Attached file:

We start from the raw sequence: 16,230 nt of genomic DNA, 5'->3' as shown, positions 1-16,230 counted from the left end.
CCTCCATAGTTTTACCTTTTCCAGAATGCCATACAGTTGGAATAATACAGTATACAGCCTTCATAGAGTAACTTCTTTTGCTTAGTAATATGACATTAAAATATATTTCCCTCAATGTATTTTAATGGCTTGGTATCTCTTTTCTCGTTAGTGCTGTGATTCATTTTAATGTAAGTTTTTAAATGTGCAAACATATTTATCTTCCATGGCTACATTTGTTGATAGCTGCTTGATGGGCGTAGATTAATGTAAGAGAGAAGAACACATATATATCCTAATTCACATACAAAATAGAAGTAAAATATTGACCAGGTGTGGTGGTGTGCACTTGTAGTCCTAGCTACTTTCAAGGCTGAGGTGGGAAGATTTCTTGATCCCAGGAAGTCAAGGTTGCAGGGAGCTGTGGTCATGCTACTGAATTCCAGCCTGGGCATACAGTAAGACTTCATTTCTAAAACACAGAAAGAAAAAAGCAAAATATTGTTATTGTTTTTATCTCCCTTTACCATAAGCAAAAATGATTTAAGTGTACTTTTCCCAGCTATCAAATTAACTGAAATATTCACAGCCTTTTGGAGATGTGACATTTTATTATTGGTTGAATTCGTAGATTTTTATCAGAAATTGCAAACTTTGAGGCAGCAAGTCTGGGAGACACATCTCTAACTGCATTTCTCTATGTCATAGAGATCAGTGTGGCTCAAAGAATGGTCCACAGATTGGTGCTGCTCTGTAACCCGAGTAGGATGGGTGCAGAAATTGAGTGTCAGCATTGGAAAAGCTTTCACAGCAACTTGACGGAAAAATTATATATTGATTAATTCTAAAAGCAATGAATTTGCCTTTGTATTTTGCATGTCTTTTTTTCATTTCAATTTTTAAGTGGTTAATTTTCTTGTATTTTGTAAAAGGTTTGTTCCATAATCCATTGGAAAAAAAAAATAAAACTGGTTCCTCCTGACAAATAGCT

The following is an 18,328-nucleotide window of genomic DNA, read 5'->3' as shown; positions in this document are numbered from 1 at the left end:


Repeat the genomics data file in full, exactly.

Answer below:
We start from the raw sequence: 16,230 nt of genomic DNA, 5'->3' as shown, positions 1-16,230 counted from the left end.
CCTCCATAGTTTTACCTTTTCCAGAATGCCATACAGTTGGAATAATACAGTATACAGCCTTCATAGAGTAACTTCTTTTGCTTAGTAATATGACATTAAAATATATTTCCCTCAATGTATTTTAATGGCTTGGTATCTCTTTTCTCGTTAGTGCTGTGATTCATTTTAATGTAAGTTTTTAAATGTGCAAACATATTTATCTTCCATGGCTACATTTGTTGATAGCTGCTTGATGGGCGTAGATTAATGTAAGAGAGAAGAACACATATATATCCTAATTCACATACAAAATAGAAGTAAAATATTGACCAGGTGTGGTGGTGTGCACTTGTAGTCCTAGCTACTTTCAAGGCTGAGGTGGGAAGATTTCTTGATCCCAGGAAGTCAAGGTTGCAGGGAGCTGTGGTCATGCTACTGAATTCCAGCCTGGGCATACAGTAAGACTTCATTTCTAAAACACAGAAAGAAAAAAGCAAAATATTGTTATTGTTTTTATCTCCCTTTACCATAAGCAAAAATGATTTAAGTGTACTTTTCCCAGCTATCAAATTAACTGAAATATTCACAGCCTTTTGGAGATGTGACATTTTATTATTGGTTGAATTCGTAGATTTTTATCAGAAATTGCAAACTTTGAGGCAGCAAGTCTGGGAGACACATCTCTAACTGCATTTCTCTATGTCATAGAGATCAGTGTGGCTCAAAGAATGGTCCACAGATTGGTGCTGCTCTGTAACCCGAGTAGGATGGGTGCAGAAATTGAGTGTCAGCATTGGAAAAGCTTTCACAGCAACTTGACGGAAAAATTATATATTGATTAATTCTAAAAGCAATGAATTTGCCTTTGTATTTTGCATGTCTTTTTTTCATTTCAATTTTTAAGTGGTTAATTTTCTTGTATTTTGTAAAAGGTTTGTTCCATAATCCATTGGAAAAAAAAAATAAAACTGGTTCCTCCTGACAAATAGCT

The following is an 18,328-nucleotide window of genomic DNA, read 5'->3' as shown; positions in this document are numbered from 1 at the left end: